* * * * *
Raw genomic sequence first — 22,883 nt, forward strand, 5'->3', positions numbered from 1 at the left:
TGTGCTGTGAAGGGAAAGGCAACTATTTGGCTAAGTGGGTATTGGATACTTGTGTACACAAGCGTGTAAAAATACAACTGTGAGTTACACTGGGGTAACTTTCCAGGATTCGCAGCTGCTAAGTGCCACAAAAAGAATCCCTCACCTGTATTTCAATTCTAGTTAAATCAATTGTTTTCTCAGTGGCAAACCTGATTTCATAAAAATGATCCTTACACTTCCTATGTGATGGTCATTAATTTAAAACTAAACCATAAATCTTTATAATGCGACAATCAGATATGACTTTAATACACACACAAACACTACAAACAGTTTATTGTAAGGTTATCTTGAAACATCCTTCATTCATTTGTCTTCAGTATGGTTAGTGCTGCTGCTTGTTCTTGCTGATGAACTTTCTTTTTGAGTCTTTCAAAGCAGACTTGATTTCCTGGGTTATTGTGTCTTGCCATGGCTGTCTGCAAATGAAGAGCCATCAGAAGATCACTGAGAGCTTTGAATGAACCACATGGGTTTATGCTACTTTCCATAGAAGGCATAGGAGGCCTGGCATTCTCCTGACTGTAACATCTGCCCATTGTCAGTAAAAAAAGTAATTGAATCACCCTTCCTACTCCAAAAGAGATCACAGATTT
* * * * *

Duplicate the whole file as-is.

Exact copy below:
Raw genomic sequence first — 22,883 nt, forward strand, 5'->3', positions numbered from 1 at the left:
TGTGCTGTGAAGGGAAAGGCAACTATTTGGCTAAGTGGGTATTGGATACTTGTGTACACAAGCGTGTAAAAATACAACTGTGAGTTACACTGGGGTAACTTTCCAGGATTCGCAGCTGCTAAGTGCCACAAAAAGAATCCCTCACCTGTATTTCAATTCTAGTTAAATCAATTGTTTTCTCAGTGGCAAACCTGATTTCATAAAAATGATCCTTACACTTCCTATGTGATGGTCATTAATTTAAAACTAAACCATAAATCTTTATAATGCGACAATCAGATATGACTTTAATACACACACAAACACTACAAACAGTTTATTGTAAGGTTATCTTGAAACATCCTTCATTCATTTGTCTTCAGTATGGTTAGTGCTGCTGCTTGTTCTTGCTGATGAACTTTCTTTTTGAGTCTTTCAAAGCAGACTTGATTTCCTGGGTTATTGTGTCTTGCCATGGCTGTCTGCAAATGAAGAGCCATCAGAAGATCACTGAGAGCTTTGAATGAACCACATGGGTTTATGCTACTTTCCATAGAAGGCATAGGAGGCCTGGCATTCTCCTGACTGTAACATCTGCCCATTGTCAGTAAAAAAAGTAATTGAATCACCCTTCCTACTCCAAAAGAGATCACAGATTT